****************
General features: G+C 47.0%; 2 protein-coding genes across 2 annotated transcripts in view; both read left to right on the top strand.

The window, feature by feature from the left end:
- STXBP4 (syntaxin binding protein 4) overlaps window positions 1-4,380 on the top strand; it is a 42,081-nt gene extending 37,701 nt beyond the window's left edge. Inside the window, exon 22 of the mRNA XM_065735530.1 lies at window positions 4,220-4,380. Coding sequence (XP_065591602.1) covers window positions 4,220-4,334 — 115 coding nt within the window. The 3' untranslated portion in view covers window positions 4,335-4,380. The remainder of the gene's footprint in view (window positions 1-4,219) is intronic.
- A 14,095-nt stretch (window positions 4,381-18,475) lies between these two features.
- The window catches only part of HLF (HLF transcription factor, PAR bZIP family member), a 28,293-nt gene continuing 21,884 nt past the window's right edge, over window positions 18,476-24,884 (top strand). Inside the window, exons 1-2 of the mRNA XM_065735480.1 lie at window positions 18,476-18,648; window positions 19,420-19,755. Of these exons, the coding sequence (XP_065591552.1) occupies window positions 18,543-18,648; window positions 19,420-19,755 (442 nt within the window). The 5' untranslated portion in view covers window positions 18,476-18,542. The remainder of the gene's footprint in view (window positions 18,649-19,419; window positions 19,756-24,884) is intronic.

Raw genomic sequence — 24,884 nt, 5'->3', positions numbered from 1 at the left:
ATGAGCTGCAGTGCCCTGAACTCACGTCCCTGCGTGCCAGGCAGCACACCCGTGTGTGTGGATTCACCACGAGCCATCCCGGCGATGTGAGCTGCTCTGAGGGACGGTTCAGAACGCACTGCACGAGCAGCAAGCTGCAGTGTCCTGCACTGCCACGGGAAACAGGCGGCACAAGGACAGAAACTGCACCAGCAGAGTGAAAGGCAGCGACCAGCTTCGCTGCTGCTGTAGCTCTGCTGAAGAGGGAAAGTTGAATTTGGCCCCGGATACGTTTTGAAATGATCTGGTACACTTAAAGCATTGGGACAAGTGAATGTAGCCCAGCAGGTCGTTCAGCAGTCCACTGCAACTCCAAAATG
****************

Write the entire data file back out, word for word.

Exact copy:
General features: G+C 47.0%; 2 protein-coding genes across 2 annotated transcripts in view; both read left to right on the top strand.

The window, feature by feature from the left end:
- STXBP4 (syntaxin binding protein 4) overlaps window positions 1-4,380 on the top strand; it is a 42,081-nt gene extending 37,701 nt beyond the window's left edge. Inside the window, exon 22 of the mRNA XM_065735530.1 lies at window positions 4,220-4,380. Coding sequence (XP_065591602.1) covers window positions 4,220-4,334 — 115 coding nt within the window. The 3' untranslated portion in view covers window positions 4,335-4,380. The remainder of the gene's footprint in view (window positions 1-4,219) is intronic.
- A 14,095-nt stretch (window positions 4,381-18,475) lies between these two features.
- The window catches only part of HLF (HLF transcription factor, PAR bZIP family member), a 28,293-nt gene continuing 21,884 nt past the window's right edge, over window positions 18,476-24,884 (top strand). Inside the window, exons 1-2 of the mRNA XM_065735480.1 lie at window positions 18,476-18,648; window positions 19,420-19,755. Of these exons, the coding sequence (XP_065591552.1) occupies window positions 18,543-18,648; window positions 19,420-19,755 (442 nt within the window). The 5' untranslated portion in view covers window positions 18,476-18,542. The remainder of the gene's footprint in view (window positions 18,649-19,419; window positions 19,756-24,884) is intronic.

Raw genomic sequence — 24,884 nt, 5'->3', positions numbered from 1 at the left:
ATGAGCTGCAGTGCCCTGAACTCACGTCCCTGCGTGCCAGGCAGCACACCCGTGTGTGTGGATTCACCACGAGCCATCCCGGCGATGTGAGCTGCTCTGAGGGACGGTTCAGAACGCACTGCACGAGCAGCAAGCTGCAGTGTCCTGCACTGCCACGGGAAACAGGCGGCACAAGGACAGAAACTGCACCAGCAGAGTGAAAGGCAGCGACCAGCTTCGCTGCTGCTGTAGCTCTGCTGAAGAGGGAAAGTTGAATTTGGCCCCGGATACGTTTTGAAATGATCTGGTACACTTAAAGCATTGGGACAAGTGAATGTAGCCCAGCAGGTCGTTCAGCAGTCCACTGCAACTCCAAAATG